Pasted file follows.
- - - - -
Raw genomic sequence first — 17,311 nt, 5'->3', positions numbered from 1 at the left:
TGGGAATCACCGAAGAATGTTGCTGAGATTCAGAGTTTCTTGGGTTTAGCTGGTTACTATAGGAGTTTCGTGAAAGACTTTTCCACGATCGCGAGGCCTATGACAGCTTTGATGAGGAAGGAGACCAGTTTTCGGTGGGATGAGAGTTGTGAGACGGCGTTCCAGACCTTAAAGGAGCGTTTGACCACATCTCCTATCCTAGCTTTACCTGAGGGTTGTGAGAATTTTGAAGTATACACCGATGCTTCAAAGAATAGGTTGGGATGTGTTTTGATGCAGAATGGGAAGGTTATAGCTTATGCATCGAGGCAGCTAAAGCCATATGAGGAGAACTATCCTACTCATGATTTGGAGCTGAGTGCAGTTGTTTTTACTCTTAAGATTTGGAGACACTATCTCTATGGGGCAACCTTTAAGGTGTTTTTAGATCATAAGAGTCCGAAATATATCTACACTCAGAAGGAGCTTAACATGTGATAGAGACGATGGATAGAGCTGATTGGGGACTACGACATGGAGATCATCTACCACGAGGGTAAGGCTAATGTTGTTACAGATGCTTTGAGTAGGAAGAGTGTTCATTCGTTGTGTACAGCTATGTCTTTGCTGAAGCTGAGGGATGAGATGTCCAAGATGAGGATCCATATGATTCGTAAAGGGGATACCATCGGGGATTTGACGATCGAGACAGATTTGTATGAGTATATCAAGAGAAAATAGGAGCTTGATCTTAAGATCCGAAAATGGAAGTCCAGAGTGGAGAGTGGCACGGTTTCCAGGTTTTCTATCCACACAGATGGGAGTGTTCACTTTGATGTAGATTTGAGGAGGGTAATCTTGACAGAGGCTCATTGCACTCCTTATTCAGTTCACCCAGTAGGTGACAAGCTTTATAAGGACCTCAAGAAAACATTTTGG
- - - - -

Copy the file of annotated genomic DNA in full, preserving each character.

Raw genomic sequence first — 17,311 nt, 5'->3', positions numbered from 1 at the left:
TGGGAATCACCGAAGAATGTTGCTGAGATTCAGAGTTTCTTGGGTTTAGCTGGTTACTATAGGAGTTTCGTGAAAGACTTTTCCACGATCGCGAGGCCTATGACAGCTTTGATGAGGAAGGAGACCAGTTTTCGGTGGGATGAGAGTTGTGAGACGGCGTTCCAGACCTTAAAGGAGCGTTTGACCACATCTCCTATCCTAGCTTTACCTGAGGGTTGTGAGAATTTTGAAGTATACACCGATGCTTCAAAGAATAGGTTGGGATGTGTTTTGATGCAGAATGGGAAGGTTATAGCTTATGCATCGAGGCAGCTAAAGCCATATGAGGAGAACTATCCTACTCATGATTTGGAGCTGAGTGCAGTTGTTTTTACTCTTAAGATTTGGAGACACTATCTCTATGGGGCAACCTTTAAGGTGTTTTTAGATCATAAGAGTCCGAAATATATCTACACTCAGAAGGAGCTTAACATGTGATAGAGACGATGGATAGAGCTGATTGGGGACTACGACATGGAGATCATCTACCACGAGGGTAAGGCTAATGTTGTTACAGATGCTTTGAGTAGGAAGAGTGTTCATTCGTTGTGTACAGCTATGTCTTTGCTGAAGCTGAGGGATGAGATGTCCAAGATGAGGATCCATATGATTCGTAAAGGGGATACCATCGGGGATTTGACGATCGAGACAGATTTGTATGAGTATATCAAGAGAAAATAGGAGCTTGATCTTAAGATCCGAAAATGGAAGTCCAGAGTGGAGAGTGGCACGGTTTCCAGGTTTTCTATCCACACAGATGGGAGTGTTCACTTTGATGTAGATTTGAGGAGGGTAATCTTGACAGAGGCTCATTGCACTCCTTATTCAGTTCACCCAGTAGGTGACAAGCTTTATAAGGACCTCAAGAAAACATTTTGG